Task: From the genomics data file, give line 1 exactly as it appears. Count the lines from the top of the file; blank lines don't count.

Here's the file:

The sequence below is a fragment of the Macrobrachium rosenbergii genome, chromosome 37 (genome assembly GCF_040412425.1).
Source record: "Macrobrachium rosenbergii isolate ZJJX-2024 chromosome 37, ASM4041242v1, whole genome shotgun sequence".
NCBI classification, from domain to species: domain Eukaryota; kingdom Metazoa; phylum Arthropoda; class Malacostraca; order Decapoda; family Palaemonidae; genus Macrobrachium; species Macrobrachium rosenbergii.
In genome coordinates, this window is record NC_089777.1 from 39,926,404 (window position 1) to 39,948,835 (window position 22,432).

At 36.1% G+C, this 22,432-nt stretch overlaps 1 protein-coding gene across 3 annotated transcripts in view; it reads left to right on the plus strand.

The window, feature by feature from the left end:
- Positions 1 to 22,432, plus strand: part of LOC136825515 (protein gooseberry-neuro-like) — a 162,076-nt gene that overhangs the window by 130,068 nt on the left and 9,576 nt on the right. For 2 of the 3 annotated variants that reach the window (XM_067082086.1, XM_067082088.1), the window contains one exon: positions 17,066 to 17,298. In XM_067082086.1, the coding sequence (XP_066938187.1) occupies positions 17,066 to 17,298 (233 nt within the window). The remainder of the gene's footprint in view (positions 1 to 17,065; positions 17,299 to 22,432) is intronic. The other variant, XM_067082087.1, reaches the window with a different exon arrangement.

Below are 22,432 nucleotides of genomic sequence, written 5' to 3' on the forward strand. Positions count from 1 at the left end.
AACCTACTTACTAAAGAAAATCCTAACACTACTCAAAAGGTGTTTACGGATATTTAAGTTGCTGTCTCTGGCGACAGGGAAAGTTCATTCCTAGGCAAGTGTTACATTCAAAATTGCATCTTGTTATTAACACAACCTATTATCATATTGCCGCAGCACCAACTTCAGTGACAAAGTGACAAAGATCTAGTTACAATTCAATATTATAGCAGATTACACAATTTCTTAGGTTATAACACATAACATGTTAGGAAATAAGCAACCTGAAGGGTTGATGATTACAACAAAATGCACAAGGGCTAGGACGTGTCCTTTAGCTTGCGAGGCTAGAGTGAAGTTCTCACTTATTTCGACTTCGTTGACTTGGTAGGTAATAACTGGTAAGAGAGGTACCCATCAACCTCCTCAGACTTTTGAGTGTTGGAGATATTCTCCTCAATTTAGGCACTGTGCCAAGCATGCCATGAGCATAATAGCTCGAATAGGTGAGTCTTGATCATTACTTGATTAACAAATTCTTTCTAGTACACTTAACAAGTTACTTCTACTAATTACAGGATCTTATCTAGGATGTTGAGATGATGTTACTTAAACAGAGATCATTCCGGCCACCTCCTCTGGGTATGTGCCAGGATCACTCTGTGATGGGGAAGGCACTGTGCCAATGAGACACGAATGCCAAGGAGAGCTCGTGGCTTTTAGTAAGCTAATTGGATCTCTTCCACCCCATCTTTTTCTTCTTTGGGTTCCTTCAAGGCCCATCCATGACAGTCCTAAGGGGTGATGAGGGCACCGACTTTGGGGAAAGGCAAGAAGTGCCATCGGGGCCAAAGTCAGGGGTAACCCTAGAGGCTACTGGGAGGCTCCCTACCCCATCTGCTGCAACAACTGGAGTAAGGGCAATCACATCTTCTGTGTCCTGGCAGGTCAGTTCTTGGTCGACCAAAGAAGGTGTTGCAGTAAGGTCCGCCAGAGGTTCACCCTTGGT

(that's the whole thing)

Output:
The sequence below is a fragment of the Macrobrachium rosenbergii genome, chromosome 37 (genome assembly GCF_040412425.1).